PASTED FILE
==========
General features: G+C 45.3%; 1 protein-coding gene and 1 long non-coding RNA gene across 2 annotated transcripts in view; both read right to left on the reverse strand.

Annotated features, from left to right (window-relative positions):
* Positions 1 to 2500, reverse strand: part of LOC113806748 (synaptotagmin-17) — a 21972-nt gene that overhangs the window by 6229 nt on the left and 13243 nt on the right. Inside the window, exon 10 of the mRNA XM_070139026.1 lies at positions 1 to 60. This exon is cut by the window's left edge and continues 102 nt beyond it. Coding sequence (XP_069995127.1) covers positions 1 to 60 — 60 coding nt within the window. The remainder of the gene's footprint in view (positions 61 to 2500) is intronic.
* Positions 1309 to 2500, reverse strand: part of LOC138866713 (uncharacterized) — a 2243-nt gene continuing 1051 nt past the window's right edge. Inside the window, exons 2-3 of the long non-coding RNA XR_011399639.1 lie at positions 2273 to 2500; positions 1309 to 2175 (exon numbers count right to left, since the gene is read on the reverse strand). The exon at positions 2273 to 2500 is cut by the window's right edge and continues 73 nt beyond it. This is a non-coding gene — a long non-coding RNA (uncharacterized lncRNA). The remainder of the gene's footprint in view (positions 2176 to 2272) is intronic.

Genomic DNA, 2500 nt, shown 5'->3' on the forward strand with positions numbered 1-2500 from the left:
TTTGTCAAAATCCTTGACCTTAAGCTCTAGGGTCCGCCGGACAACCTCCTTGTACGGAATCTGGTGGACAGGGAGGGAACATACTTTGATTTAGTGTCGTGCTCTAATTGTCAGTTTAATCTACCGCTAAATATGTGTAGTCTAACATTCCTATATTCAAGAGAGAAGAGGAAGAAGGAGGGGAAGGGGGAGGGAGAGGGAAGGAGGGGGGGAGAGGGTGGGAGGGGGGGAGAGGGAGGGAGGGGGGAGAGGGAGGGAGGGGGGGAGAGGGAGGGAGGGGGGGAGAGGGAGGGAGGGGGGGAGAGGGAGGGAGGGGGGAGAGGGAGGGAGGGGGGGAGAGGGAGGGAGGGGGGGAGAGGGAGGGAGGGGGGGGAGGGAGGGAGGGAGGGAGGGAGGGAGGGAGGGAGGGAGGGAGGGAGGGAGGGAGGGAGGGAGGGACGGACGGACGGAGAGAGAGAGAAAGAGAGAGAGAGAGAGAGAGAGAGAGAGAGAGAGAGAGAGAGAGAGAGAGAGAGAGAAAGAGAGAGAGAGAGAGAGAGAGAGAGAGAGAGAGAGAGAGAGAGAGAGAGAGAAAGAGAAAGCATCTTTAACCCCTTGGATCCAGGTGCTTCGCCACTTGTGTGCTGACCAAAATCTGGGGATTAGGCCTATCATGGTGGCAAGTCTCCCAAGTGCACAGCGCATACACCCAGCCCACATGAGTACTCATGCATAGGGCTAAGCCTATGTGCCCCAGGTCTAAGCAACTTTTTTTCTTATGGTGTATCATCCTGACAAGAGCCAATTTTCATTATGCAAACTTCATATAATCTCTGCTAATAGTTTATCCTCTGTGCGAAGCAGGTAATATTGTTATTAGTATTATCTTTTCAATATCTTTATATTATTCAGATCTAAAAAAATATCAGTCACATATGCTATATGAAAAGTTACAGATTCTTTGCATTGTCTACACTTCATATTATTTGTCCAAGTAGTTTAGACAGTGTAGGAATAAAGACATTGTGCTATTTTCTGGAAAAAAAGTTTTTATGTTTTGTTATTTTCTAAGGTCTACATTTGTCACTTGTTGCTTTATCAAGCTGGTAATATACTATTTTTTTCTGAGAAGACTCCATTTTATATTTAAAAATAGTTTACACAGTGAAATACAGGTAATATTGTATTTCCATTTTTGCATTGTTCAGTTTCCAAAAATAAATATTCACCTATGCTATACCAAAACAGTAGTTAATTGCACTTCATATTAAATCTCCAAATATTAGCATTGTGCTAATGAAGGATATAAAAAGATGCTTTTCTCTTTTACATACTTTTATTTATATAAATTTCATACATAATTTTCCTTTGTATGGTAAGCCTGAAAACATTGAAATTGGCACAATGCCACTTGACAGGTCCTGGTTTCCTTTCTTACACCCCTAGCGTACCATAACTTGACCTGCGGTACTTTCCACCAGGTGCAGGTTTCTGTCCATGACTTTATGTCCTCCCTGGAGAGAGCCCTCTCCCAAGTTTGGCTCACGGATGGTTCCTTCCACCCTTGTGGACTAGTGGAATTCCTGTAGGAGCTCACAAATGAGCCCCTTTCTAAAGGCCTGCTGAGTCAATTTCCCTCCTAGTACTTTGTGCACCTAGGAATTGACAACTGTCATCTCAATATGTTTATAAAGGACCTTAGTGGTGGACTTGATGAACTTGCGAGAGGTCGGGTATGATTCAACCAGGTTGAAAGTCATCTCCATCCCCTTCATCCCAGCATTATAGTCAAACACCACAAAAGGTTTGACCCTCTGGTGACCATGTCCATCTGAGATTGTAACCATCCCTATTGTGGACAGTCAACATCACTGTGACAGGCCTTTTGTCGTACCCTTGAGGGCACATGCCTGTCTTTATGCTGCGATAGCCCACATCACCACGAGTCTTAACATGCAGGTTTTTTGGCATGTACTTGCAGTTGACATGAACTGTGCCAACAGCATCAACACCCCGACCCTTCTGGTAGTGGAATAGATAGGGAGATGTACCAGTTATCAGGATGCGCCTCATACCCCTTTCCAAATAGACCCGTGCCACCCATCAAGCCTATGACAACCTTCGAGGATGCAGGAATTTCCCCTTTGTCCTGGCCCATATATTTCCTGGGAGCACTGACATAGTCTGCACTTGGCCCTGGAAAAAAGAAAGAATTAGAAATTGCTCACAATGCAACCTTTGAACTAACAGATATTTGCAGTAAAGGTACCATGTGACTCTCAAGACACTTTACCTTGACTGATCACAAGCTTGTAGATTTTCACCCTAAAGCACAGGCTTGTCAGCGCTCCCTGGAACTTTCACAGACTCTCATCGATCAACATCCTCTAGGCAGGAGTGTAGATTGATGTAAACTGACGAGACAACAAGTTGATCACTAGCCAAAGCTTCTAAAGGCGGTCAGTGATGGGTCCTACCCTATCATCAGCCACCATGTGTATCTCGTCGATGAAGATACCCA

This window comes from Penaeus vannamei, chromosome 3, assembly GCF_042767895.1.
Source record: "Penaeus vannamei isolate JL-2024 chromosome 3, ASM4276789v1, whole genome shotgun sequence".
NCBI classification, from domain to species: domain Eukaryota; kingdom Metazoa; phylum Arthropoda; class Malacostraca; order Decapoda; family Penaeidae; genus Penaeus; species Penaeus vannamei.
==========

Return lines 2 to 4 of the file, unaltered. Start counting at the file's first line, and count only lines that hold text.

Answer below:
Annotated features, from left to right (window-relative positions):
* Positions 1 to 2500, reverse strand: part of LOC113806748 (synaptotagmin-17) — a 21972-nt gene that overhangs the window by 6229 nt on the left and 13243 nt on the right. Inside the window, exon 10 of the mRNA XM_070139026.1 lies at positions 1 to 60. This exon is cut by the window's left edge and continues 102 nt beyond it. Coding sequence (XP_069995127.1) covers positions 1 to 60 — 60 coding nt within the window. The remainder of the gene's footprint in view (positions 61 to 2500) is intronic.
* Positions 1309 to 2500, reverse strand: part of LOC138866713 (uncharacterized) — a 2243-nt gene continuing 1051 nt past the window's right edge. Inside the window, exons 2-3 of the long non-coding RNA XR_011399639.1 lie at positions 2273 to 2500; positions 1309 to 2175 (exon numbers count right to left, since the gene is read on the reverse strand). The exon at positions 2273 to 2500 is cut by the window's right edge and continues 73 nt beyond it. This is a non-coding gene — a long non-coding RNA (uncharacterized lncRNA). The remainder of the gene's footprint in view (positions 2176 to 2272) is intronic.